In This Issue...


OIG Recommends Lab Cuts

The Office of the Inspector General (OIG) recently issued a report entitled, “Comparing Lab Test Payment Rates: Medicare Could Achieve Substantial Savings,” which recommended cuts in federal reimbursement for laboratory tests.   Using 2010 as the base year, the investigative office compared Medicare reimbursement for 20 high volume/expenditure tests to what was paid by Medicaid and a number of private plans participating in the Federal Employees Health Benefits (FEHB) program.  

The OIG found that Medicare paid fees approximately 18-30 percent higher than other insurers.  The agency estimates that if the government had received the ‘best price’ it would have saved $910 million—more than 10 percent of Medicare’s total outlay for laboratory testing for that year.  The OIG is recommending that CMS:

  • Conduct a demonstration project on competitively bidding laboratory services;
  • Seek ‘best price’ agreements from providers; and
  • Pursue legislation permitting laboratory co-payments and deductibles.

CMS has not indicated how it plans to respond to the OIG recommendations.  AACC opposes the agency’s suggestions.  A copy of the report is available on the OIG website. 

Senate Finance Explores Transparency in Health Care Pricing

On June 18th, the Senate Finance Committee conducted a hearing to explore the hidden costs of health care in the United States.  The hearing featured journalist Steven Brill, who wrote an article in the March 4th edition of Time, “Bitter Pill: Why Medical Bills Are Killing Us,” which captured the attention of policymakers and the health care community.  In his article, Mr. Brill discussed how health care providers charge vastly different amounts for the same procedures in the some locality.

Testifying before the panel, Mr. Brill suggested a number changes to the health care system to make it more transparent and efficient, including the publication of more hospital cost data, the enactment of malpractice reform to eliminate unnecessary testing and the establishment of price controls on medical devices to reduce costs.  Senator Baucus picked up on the later point in his opening statement, urging the committee to “look at the medical device sector and how it often reaps record high profits, including gross margins approaching 75 percent.” He did not elaborate on how he would do this, nor if the committee plans further action in this area.  GAU will continue to monitor and report on this issue.

Supreme Court Rules against Gene Patents

The Supreme Court recently released its long-awaited ruling on whether human genes can be patented.  The Court, in a unanimous decision, held that “a naturally occurring DNA segment is a product of nature and not patent eligible merely because it has been isolated, but cDNA is patent eligible because it is not naturally occurring.”  This decision will have far-reaching implications given that the US Patent Office has granted patents on “isolated” genes for over 30 years.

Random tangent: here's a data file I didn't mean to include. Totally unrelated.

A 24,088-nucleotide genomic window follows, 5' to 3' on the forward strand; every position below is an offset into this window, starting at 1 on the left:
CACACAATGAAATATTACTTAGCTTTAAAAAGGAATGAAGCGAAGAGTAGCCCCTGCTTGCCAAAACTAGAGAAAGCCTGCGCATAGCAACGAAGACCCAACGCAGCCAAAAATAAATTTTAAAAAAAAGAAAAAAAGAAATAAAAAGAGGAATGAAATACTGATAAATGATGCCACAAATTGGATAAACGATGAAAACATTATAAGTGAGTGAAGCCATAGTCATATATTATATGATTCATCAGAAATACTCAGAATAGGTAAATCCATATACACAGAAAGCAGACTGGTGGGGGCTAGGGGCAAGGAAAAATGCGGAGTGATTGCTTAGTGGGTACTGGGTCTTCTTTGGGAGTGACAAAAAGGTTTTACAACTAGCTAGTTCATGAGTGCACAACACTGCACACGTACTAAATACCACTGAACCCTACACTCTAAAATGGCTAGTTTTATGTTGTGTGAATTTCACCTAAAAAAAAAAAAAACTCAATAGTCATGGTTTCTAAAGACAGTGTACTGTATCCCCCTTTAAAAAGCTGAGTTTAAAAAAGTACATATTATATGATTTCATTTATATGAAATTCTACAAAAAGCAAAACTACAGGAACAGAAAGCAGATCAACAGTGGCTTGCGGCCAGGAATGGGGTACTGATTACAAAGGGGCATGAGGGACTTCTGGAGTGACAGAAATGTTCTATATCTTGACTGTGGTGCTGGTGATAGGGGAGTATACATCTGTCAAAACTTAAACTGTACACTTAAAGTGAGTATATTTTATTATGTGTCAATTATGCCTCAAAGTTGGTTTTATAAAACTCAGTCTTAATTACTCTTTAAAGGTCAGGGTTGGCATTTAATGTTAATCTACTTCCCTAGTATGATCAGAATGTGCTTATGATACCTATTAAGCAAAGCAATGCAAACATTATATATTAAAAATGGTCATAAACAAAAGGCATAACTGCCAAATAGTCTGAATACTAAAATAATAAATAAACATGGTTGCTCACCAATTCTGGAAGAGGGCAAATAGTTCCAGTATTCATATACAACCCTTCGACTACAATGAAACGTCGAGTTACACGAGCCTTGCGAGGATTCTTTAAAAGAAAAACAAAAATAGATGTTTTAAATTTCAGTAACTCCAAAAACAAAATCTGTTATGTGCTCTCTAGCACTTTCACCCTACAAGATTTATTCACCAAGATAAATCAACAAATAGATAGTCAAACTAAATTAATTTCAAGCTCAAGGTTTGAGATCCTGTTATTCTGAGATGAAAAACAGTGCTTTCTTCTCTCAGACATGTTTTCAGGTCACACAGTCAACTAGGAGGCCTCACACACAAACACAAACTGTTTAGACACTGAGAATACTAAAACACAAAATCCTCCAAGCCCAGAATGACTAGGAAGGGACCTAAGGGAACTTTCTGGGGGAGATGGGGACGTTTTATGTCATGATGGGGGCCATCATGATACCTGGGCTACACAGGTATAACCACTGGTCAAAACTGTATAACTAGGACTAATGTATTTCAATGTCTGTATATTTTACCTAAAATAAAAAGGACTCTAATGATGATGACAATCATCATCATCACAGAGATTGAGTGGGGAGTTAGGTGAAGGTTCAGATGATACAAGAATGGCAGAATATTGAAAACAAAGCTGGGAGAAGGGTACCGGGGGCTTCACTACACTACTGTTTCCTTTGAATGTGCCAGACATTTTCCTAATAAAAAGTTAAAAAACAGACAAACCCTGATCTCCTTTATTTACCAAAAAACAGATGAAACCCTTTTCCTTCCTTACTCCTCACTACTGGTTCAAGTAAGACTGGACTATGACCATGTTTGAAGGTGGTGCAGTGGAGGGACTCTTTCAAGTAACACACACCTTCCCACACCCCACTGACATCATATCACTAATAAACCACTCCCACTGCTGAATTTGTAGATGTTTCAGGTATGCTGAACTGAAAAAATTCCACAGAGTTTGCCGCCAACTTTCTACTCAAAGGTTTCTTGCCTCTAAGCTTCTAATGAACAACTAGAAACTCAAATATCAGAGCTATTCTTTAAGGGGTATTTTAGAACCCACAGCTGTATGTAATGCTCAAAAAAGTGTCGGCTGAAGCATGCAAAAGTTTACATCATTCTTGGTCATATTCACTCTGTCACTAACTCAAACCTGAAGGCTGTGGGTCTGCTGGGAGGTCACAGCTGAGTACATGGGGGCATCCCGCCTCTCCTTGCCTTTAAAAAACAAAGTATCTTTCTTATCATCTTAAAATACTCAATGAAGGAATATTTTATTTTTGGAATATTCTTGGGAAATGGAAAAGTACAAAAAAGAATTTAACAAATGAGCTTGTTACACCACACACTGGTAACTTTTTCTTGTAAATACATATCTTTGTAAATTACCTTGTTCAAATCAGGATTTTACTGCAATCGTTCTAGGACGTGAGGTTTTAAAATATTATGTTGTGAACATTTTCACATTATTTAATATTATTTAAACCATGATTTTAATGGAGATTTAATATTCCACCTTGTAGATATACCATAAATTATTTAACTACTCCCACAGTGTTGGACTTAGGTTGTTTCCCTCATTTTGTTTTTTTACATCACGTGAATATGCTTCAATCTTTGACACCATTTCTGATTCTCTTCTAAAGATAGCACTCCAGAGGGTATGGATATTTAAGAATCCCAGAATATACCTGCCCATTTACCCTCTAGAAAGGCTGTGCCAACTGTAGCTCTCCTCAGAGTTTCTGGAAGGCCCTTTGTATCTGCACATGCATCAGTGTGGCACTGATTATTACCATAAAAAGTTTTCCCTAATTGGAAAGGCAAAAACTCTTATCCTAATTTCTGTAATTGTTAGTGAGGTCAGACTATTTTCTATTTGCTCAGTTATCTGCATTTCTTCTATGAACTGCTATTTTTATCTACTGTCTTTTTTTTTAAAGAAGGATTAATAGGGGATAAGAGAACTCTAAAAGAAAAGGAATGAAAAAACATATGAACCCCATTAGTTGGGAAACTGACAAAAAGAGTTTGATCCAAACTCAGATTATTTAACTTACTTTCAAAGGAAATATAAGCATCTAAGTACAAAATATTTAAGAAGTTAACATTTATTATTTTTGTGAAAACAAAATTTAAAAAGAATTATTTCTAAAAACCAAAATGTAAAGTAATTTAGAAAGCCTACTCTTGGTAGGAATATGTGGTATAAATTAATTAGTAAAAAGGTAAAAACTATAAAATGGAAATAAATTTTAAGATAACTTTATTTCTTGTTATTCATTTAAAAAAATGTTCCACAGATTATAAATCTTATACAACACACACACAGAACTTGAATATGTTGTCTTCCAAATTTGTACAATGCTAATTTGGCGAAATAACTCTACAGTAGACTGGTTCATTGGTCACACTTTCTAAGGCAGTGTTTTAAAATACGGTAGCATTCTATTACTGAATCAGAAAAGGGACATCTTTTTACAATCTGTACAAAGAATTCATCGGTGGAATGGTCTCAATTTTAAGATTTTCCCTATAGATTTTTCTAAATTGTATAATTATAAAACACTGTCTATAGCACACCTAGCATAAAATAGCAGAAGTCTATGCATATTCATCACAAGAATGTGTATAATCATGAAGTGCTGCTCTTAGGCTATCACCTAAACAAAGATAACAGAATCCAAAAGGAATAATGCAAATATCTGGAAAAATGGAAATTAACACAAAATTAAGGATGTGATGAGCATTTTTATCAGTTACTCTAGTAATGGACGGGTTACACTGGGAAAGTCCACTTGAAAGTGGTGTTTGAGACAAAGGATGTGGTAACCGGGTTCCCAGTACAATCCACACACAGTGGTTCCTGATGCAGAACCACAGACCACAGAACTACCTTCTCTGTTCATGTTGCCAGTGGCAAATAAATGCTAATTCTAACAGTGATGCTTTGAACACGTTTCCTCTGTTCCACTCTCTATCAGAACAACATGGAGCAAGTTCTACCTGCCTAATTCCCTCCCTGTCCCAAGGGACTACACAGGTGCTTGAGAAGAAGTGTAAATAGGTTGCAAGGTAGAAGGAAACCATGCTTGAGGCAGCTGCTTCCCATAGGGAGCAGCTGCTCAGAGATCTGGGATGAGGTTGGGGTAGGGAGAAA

According to the ACLU, which played a major behind-the-scenes role in advancing the case, the decision will lift “a major barrier to progress in further understanding how we can better treat and prevent diseases.”  BIO, representing the biotechnology industry, countered, stating that the decision “represents a troubling departure from decades of judicial…precedent” and “could unnecessarily create business uncertainty for a broader range of biotechnology inventions.” 

GAU will continue to report on this issue as the full implications of this decision become more apparent.  A copy of the decision is available on the Supreme Court website.

ACLA Challenges FDA Oversight of LDTs

The American Clinical Laboratory Association (ACLA) has filed a Citizen’s Petition with the Food and Drug Administration (FDA) urging the agency not to issue any guidance or regulation affecting laboratory developed tests (LDTs).  The trade association asserts that LDTs are not medical devices and therefore not subject to FDA oversight.  This petition came less than a week after FDA Commissioner Margaret Hamburg called for greater agency oversight of LDTs. 

In its petition, ACLA identified four reasons for its request:

  1. The FDA lacks statutory authority to regulate LDTs;
  2. The agency’s regulation of LDTs would be contrary to public health;
  3. LDT oversight would have unintended consequences with significant economic repercussions for the lab industry; and
  4. Any additional oversight should be through CMS and CLIA’88, not an additional layer of oversight by the FDA. 

The FDA frequently does not respond to Citizen Petitions.   In 2006, the Washington Legal Foundation filed a similar notice with the agency.  There has been no response to date.  A copy of the ACLA petition is available on its website.